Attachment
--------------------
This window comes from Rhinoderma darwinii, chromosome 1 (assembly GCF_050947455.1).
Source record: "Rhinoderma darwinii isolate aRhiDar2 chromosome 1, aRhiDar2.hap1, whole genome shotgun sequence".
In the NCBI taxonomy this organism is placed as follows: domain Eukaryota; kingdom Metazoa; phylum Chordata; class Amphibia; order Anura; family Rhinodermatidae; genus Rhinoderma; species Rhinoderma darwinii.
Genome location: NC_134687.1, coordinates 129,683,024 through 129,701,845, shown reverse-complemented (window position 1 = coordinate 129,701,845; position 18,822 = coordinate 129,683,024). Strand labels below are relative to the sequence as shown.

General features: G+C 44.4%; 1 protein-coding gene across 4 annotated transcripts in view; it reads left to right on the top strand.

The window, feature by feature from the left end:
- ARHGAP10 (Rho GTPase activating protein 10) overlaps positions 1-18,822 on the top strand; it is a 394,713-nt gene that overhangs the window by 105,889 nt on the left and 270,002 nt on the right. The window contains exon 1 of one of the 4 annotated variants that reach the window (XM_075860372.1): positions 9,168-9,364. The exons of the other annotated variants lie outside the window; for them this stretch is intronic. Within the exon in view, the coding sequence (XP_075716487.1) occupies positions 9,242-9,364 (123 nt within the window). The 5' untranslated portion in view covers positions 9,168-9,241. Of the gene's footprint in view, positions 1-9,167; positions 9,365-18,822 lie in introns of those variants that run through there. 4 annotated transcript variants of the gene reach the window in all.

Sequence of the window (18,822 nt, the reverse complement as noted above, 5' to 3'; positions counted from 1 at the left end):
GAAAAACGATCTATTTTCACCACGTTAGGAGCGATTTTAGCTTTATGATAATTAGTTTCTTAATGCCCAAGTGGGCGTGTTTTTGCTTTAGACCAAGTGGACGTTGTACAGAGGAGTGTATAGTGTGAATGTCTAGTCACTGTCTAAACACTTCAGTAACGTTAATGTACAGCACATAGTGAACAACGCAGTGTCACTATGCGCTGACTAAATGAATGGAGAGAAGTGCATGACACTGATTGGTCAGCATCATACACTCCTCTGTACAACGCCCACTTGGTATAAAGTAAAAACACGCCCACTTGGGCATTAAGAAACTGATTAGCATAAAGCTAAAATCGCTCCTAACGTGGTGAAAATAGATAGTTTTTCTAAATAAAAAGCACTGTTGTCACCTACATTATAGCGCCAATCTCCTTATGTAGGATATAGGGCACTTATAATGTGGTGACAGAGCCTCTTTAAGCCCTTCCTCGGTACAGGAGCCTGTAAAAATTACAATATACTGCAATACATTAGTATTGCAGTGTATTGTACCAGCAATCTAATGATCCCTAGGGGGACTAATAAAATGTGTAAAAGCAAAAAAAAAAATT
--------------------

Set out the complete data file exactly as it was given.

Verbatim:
This window comes from Rhinoderma darwinii, chromosome 1 (assembly GCF_050947455.1).
Source record: "Rhinoderma darwinii isolate aRhiDar2 chromosome 1, aRhiDar2.hap1, whole genome shotgun sequence".
In the NCBI taxonomy this organism is placed as follows: domain Eukaryota; kingdom Metazoa; phylum Chordata; class Amphibia; order Anura; family Rhinodermatidae; genus Rhinoderma; species Rhinoderma darwinii.
Genome location: NC_134687.1, coordinates 129,683,024 through 129,701,845, shown reverse-complemented (window position 1 = coordinate 129,701,845; position 18,822 = coordinate 129,683,024). Strand labels below are relative to the sequence as shown.

General features: G+C 44.4%; 1 protein-coding gene across 4 annotated transcripts in view; it reads left to right on the top strand.

The window, feature by feature from the left end:
- ARHGAP10 (Rho GTPase activating protein 10) overlaps positions 1-18,822 on the top strand; it is a 394,713-nt gene that overhangs the window by 105,889 nt on the left and 270,002 nt on the right. The window contains exon 1 of one of the 4 annotated variants that reach the window (XM_075860372.1): positions 9,168-9,364. The exons of the other annotated variants lie outside the window; for them this stretch is intronic. Within the exon in view, the coding sequence (XP_075716487.1) occupies positions 9,242-9,364 (123 nt within the window). The 5' untranslated portion in view covers positions 9,168-9,241. Of the gene's footprint in view, positions 1-9,167; positions 9,365-18,822 lie in introns of those variants that run through there. 4 annotated transcript variants of the gene reach the window in all.

Sequence of the window (18,822 nt, the reverse complement as noted above, 5' to 3'; positions counted from 1 at the left end):
GAAAAACGATCTATTTTCACCACGTTAGGAGCGATTTTAGCTTTATGATAATTAGTTTCTTAATGCCCAAGTGGGCGTGTTTTTGCTTTAGACCAAGTGGACGTTGTACAGAGGAGTGTATAGTGTGAATGTCTAGTCACTGTCTAAACACTTCAGTAACGTTAATGTACAGCACATAGTGAACAACGCAGTGTCACTATGCGCTGACTAAATGAATGGAGAGAAGTGCATGACACTGATTGGTCAGCATCATACACTCCTCTGTACAACGCCCACTTGGTATAAAGTAAAAACACGCCCACTTGGGCATTAAGAAACTGATTAGCATAAAGCTAAAATCGCTCCTAACGTGGTGAAAATAGATAGTTTTTCTAAATAAAAAGCACTGTTGTCACCTACATTATAGCGCCAATCTCCTTATGTAGGATATAGGGCACTTATAATGTGGTGACAGAGCCTCTTTAAGCCCTTCCTCGGTACAGGAGCCTGTAAAAATTACAATATACTGCAATACATTAGTATTGCAGTGTATTGTACCAGCAATCTAATGATCCCTAGGGGGACTAATAAAATGTGTAAAAGCAAAAAAAAAAATT